6. Distributions from retirement plans can be rolled over to any plan.
    For distributions after January 1, 2002, amounts can generally be rolledover to any other qualified plan. For example, if an employee has moneyin a 401(k) plan and goes to work for a nonprofit employer that has a 403(b)plan, the employee can roll over the money from the 401(k) to the 403(b)plan as long as the new employer permits rollover contributions. This movementbetween non-IRA plans is not currently allowed.

  7. Maximum tax-deductible amount that employers can make to a retirementplan is increased to 25 percent.
    Some employers wish to make the maximum contribution allowed to certainprofit-sharing plans but have been limited to being able to put only 15percent into any one plan. Employers that wanted to put more away had toset up two plans, a profit-sharing plan with a contribution of 15 percentand a money purchase pension plan with a contribution of 10 percent. Nowwith this increased limit, employers can merge these two plans and saveon the administrative costs of the second plan.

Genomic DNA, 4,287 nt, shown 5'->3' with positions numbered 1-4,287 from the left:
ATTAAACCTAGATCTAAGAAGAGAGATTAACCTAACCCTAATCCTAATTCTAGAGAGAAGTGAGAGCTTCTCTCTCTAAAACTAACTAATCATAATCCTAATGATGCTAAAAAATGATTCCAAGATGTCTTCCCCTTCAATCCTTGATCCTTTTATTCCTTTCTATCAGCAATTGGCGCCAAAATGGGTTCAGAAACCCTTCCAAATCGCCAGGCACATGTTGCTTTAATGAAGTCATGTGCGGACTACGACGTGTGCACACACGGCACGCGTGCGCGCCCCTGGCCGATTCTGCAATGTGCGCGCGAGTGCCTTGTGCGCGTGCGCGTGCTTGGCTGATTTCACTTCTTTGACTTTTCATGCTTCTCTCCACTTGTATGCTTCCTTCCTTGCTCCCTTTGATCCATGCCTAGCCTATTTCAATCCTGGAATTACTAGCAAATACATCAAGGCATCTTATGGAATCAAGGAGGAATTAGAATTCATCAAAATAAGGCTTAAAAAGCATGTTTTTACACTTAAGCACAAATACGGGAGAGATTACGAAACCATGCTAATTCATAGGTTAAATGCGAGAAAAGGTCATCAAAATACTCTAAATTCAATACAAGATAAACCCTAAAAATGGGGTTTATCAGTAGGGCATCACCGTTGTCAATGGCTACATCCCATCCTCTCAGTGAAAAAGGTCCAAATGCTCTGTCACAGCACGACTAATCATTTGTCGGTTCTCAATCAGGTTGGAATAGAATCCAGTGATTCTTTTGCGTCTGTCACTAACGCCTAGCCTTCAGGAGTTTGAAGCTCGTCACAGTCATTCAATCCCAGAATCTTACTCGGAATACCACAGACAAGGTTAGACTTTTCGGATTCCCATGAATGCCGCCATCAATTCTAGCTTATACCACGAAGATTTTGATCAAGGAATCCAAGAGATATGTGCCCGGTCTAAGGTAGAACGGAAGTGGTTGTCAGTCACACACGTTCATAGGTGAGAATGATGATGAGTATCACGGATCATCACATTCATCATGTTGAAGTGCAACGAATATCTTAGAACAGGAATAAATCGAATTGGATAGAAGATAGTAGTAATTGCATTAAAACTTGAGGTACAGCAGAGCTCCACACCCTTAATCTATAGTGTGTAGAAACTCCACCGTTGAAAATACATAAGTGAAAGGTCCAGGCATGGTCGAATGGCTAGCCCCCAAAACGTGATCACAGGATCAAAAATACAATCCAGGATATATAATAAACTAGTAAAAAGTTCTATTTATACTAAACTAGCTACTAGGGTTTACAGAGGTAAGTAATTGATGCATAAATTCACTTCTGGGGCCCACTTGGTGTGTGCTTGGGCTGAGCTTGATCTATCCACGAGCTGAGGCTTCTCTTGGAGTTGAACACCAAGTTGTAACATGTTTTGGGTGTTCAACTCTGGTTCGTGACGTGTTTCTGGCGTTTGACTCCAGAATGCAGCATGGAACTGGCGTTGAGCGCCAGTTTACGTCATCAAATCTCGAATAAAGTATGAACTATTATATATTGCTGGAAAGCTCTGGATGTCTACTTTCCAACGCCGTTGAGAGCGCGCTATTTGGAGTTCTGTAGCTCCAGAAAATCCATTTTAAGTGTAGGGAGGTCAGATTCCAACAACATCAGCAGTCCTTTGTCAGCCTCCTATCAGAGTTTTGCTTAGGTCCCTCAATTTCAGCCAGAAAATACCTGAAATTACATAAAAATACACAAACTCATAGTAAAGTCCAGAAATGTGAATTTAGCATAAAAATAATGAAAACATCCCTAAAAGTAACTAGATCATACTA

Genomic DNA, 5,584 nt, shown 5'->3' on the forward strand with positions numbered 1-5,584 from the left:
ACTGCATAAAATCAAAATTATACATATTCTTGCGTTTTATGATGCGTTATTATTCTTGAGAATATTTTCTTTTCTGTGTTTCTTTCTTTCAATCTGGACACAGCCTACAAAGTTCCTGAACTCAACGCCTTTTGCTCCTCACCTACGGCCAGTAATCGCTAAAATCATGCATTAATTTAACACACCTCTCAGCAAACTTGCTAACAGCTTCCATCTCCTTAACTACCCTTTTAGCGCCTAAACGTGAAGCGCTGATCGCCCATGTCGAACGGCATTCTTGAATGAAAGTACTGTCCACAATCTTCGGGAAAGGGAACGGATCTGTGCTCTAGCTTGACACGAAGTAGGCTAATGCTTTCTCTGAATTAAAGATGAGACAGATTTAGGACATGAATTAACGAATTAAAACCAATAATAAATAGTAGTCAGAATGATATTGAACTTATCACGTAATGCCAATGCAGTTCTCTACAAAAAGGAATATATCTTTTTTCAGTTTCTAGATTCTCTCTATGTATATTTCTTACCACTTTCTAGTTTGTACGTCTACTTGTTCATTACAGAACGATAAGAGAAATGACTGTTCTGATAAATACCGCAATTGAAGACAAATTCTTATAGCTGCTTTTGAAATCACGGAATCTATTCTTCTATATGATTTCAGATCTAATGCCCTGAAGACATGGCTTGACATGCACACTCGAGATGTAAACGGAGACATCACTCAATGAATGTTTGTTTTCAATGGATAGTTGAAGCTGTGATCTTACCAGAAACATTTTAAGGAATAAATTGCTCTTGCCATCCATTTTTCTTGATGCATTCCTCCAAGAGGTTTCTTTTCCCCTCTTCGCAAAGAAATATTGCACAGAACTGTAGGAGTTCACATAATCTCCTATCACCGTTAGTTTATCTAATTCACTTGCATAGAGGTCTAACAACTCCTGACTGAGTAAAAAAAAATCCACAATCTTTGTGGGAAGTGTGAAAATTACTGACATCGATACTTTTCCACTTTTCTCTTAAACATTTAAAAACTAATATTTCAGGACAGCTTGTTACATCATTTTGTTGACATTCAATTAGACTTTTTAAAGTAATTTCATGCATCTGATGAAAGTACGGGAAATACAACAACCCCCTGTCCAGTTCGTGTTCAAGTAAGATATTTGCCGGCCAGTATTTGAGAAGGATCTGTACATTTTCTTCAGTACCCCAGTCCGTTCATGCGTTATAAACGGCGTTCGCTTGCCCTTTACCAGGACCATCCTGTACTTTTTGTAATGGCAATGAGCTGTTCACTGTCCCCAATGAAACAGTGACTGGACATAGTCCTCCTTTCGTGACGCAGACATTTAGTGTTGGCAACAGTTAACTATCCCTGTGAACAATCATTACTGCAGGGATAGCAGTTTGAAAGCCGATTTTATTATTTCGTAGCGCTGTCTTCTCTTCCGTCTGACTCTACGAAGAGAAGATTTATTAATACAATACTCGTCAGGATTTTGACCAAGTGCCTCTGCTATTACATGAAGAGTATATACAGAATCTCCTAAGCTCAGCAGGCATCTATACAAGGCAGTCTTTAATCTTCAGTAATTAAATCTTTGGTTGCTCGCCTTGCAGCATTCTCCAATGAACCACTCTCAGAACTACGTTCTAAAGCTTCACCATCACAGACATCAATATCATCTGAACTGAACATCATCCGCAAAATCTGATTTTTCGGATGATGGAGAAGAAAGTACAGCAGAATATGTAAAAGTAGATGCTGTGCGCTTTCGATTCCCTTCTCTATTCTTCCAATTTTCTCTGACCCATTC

8. Increase in the maximum allowed child/dependent tax credit.
    Beginning in 2003, the amount of eligible child-care expenses for considerationof the credit will increase to $3,000 for one child and $6,000 for two children.The maximum credit percentage is increased to 35 percent (up from 30 percent).

    For employers that sponsor a pre-tax dependent care reimbursement plan,this provision is what determines whether a lower-paid employee choosesto participate in the reimbursement plan or take the federal tax credit(you can't do both). Since the amount will be increased, more individualsmay choose not to participate in the reimbursement plan. Employers willalso have to communicate the change in the tax law (but not until 2003),so that employees can make an informed choice of whether or not to participatein the reimbursement account.